Washington, 27 January 1998 (RFE/RL) -- There has never been anything in Washington like the sex scandal at the White House -- no facts have been established and no charges brought and yet in a frenzy of non-stop media coverage, multiplying allegations, and intensifying speculation have put President Bill Clinton's presidency at risk.
Since the news broke five days ago that Clinton supposedly had an affair three years ago with a 21-year-old intern at the White House and then urged her to lie about it to investigating authorities, the airwaves and newspapers and Internet in the U.S. have covered the story round the clock, to saturation point.
But it is almost all hearsay and allegation. Most of the instant analysis and comment and dire talk of possible presidential impeachment and resignation are speculative without provable grounds.
And lying, that is perjury, would be the only grounds for any kind of criminal charge against Clinton or Monica Lewinsky, the woman he was supposedly involved with.
But no one knows for sure what was said or what happened outside Clinton and his lawyers and the investigating independent prosecutor Kenneth Starr and they so far have said very little.
Starr is prohibited by law from publicly commenting on a case that is still in the investigative stages.
President Clinton said again today, forcefully and trembling with emotion, that he had no sexual relations with Lewinsky, that he never urged her or anyone else to lie and that the allegations are false.
Lewinsky also denied it in a sworn affidavit more than a week ago. But her lawyer is now negotiating with Starr about possible new testimony.
The lawyer, William Ginsburg, told reporters Sunday that he is asking for immunity from prosecution for Lewinsky in return for any information she may provide. He said the bargaining has bogged down for the moment because Starr is refusing guarantees until he knows what Lewinsky will say and whether it will be useful to his case against the President.
Meanwhile, latest opinion polls conducted separately by major newspapers and television networks show most Americans believe Clinton should resign if he is found to have lied in sworn testimony or urged others to perjury.
At the same time, about half a dozen polls suggest that a majority of Americans approve of the job he is doing as president. Clinton's job approval ratings dropped initially but are now rebounding, according to the pollsters.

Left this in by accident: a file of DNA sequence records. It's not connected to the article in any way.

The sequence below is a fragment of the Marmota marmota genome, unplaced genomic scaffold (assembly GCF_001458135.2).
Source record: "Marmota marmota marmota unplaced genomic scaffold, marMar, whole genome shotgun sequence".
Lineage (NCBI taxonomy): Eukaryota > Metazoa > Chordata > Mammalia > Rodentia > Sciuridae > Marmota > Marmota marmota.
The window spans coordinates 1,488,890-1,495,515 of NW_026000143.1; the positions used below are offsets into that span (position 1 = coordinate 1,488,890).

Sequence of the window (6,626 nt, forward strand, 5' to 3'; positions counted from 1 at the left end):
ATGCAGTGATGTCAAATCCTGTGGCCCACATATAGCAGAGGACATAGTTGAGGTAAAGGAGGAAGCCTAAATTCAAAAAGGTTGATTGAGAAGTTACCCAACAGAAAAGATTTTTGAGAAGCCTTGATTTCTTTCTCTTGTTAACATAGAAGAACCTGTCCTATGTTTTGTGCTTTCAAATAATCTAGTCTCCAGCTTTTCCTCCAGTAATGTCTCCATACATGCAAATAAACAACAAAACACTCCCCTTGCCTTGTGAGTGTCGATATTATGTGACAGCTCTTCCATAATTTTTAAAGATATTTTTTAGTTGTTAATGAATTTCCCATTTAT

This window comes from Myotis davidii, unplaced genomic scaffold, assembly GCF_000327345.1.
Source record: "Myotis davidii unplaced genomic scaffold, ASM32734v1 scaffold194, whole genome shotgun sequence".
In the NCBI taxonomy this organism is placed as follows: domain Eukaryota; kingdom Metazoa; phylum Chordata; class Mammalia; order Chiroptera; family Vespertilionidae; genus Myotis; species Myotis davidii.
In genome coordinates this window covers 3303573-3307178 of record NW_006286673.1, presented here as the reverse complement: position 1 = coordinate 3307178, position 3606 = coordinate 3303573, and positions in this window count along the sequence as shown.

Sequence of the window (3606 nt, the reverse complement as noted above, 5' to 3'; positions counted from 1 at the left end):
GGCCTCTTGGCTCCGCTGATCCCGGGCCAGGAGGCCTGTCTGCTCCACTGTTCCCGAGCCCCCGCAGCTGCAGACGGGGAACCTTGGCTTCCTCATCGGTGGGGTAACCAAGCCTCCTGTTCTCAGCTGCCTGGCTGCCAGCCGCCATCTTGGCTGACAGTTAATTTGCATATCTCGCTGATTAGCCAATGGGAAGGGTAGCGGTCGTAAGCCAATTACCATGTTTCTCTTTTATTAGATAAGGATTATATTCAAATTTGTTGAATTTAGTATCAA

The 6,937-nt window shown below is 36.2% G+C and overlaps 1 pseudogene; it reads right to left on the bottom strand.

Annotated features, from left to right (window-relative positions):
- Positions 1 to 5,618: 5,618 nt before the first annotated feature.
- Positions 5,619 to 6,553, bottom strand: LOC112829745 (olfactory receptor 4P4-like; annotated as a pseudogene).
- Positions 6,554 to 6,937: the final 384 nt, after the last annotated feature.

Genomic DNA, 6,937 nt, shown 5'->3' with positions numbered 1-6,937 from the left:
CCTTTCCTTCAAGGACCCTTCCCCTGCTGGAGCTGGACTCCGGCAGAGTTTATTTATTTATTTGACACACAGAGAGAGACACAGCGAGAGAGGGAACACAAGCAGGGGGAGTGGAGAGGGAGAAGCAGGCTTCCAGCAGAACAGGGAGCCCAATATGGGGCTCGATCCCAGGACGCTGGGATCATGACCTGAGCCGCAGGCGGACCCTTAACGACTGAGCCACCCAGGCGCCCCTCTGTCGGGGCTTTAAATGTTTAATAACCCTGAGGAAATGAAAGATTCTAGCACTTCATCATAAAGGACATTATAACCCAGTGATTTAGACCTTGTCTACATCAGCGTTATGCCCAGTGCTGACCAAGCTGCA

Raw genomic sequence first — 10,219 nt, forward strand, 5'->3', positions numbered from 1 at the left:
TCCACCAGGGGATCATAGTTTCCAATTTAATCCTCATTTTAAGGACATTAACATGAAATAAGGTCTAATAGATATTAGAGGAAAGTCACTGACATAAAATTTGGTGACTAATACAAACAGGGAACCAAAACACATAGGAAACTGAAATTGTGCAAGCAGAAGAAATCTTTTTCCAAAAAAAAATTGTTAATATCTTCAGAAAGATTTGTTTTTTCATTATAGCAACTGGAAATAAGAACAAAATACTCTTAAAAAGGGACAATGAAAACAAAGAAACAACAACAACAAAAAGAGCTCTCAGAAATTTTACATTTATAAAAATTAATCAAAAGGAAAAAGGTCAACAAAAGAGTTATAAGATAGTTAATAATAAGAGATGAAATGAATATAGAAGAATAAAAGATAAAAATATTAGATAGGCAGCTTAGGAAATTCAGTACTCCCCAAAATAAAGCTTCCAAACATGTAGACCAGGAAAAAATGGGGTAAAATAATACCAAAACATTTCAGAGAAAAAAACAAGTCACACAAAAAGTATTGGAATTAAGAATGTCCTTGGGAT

Washington analysts say the poll results indicate the public is more concerned with trust than with Clinton's bedroom practices. But there have been unanswered questions about his personal behavior and truthfulness ever since he began running for president more than six years ago.
Robert Dallek, a historian and biographer for former U.S. President Lyndon Johnson, says that what makes this different is that "a sitting president is under scrutiny for violating the moral code for seducing a 21-year-old kid."
His statement illustrates the other, equally if not more important aspect of the case -- Dallek does not know Clinton had such an affair, neither does the American public nor hundreds of reporters and journalists. But they are all talking and writing about it almost 24 hours a day.
A summary of the actual known facts is quite brief. Starr has in his possession tapes of many hours of conversations between Lewinsky and a woman friend Linda Tripp, another former White House employee. Tripp secretly taped confidential conversations with Lewinsky without her knowledge.
Several reporters say they have heard excerpts of the tapes and that what Lewinsky says on the tapes contradicts what she said in her sworn affidavit. They say she describes sexual encounters with Clinton. If true, that would make her guilty of perjury.
Clinton cannot be prosecuted for having an affair, but if he urged Lewinsky to commit perjury than he too could be in violation of the law. But so far, no one has come forward, to corroborate the rumors that Clinton urged Lewinsky to lie.
Neither has anyone come forward to corroborate the allegations that Clinton had an affair and that he lied to the American people. There is talk of possible witnesses at the White House but no identification yet from reliable sources.
If the rumors prove to be true, it is unknown so far what the procedure could be. Penalties for perjury in a civil case are lighter than in a criminal case.
Some constitutional experts say no criminal charges can be brought against a sitting president and that he can only be impeached by the U.S. Congress.
The alternative would be for Clinton to resign voluntarily as former President Richard Nixon did in 1974. But the White House has said that is not an option, that Clinton will not resign and that the allegations will prove to be false.